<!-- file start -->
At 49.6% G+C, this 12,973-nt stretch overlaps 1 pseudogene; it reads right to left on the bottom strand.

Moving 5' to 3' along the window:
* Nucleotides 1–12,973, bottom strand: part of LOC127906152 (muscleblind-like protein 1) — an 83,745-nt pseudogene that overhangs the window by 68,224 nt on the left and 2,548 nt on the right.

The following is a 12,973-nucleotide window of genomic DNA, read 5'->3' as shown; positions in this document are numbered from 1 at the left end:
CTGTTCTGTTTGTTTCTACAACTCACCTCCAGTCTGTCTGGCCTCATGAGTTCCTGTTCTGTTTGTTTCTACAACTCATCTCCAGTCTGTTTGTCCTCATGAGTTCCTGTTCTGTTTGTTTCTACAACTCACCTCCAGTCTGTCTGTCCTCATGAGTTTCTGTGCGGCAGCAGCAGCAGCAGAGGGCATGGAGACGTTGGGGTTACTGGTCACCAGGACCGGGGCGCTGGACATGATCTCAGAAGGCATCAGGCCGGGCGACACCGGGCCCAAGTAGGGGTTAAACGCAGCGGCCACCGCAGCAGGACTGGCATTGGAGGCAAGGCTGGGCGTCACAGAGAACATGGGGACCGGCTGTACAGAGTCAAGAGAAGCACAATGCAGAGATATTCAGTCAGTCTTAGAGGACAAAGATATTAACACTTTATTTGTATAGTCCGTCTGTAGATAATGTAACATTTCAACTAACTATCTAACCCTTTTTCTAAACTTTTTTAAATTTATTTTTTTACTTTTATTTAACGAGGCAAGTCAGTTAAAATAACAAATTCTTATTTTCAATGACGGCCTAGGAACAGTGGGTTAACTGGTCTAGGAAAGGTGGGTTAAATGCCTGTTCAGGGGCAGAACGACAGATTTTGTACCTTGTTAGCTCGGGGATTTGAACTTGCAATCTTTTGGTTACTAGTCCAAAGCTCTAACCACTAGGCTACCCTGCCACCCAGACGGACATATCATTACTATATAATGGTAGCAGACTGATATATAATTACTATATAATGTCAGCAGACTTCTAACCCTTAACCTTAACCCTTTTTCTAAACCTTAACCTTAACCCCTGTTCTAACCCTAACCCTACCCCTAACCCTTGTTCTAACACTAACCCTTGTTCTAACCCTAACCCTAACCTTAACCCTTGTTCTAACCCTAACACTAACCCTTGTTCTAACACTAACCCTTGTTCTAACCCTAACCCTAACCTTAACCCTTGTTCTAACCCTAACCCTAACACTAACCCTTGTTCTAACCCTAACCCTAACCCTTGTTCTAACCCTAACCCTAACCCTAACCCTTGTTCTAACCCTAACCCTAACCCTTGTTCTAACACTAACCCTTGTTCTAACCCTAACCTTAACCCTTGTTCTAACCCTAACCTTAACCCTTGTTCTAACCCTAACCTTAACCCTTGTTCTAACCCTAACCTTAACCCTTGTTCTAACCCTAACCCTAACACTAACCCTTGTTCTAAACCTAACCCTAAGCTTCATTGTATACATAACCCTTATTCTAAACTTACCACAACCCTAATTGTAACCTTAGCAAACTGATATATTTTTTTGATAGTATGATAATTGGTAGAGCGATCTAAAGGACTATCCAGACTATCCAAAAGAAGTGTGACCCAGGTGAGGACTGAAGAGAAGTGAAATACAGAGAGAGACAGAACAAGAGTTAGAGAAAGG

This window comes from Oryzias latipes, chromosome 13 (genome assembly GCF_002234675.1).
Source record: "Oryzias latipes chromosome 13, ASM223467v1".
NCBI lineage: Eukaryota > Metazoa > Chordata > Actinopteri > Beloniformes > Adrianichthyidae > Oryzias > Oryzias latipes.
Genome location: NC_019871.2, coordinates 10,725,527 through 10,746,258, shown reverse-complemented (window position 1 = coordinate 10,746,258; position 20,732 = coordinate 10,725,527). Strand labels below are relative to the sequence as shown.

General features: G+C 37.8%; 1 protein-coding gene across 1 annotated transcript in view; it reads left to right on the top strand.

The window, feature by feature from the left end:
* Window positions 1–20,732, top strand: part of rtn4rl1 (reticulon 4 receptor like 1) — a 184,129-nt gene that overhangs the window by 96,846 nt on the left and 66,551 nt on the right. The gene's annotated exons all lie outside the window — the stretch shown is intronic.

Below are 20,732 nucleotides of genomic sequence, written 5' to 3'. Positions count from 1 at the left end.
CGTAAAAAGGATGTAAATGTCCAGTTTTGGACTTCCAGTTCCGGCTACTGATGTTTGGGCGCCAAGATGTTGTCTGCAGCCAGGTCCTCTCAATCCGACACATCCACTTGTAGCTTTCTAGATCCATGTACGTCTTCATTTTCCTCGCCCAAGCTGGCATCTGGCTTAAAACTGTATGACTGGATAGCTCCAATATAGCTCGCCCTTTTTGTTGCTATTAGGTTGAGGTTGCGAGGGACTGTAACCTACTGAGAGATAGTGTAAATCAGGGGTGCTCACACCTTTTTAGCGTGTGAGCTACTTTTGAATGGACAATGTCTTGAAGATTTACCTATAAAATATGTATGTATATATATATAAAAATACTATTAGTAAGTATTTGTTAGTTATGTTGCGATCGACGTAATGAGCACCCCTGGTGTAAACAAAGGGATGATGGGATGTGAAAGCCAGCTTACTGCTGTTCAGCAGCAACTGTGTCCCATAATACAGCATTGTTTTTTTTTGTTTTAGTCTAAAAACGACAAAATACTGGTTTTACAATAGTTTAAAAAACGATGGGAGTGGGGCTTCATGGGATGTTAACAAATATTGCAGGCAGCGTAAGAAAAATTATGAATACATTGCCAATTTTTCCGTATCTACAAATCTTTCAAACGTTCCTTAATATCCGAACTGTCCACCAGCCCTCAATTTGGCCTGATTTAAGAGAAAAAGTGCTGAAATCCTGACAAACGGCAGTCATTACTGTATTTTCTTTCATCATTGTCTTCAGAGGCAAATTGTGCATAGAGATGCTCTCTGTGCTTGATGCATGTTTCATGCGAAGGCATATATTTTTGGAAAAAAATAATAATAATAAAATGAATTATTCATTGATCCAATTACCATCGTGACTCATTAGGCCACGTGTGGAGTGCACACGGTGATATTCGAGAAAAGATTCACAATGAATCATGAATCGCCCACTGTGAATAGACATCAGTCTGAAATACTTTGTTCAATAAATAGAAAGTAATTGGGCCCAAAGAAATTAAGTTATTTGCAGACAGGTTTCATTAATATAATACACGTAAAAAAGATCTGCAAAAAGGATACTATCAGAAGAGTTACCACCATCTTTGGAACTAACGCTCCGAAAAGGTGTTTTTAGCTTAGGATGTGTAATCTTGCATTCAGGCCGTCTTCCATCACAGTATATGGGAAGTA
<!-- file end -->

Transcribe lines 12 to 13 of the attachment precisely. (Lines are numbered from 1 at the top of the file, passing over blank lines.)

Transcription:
* Window positions 1–20,732, top strand: part of rtn4rl1 (reticulon 4 receptor like 1) — a 184,129-nt gene that overhangs the window by 96,846 nt on the left and 66,551 nt on the right. The gene's annotated exons all lie outside the window — the stretch shown is intronic.

Below are 20,732 nucleotides of genomic sequence, written 5' to 3'. Positions count from 1 at the left end.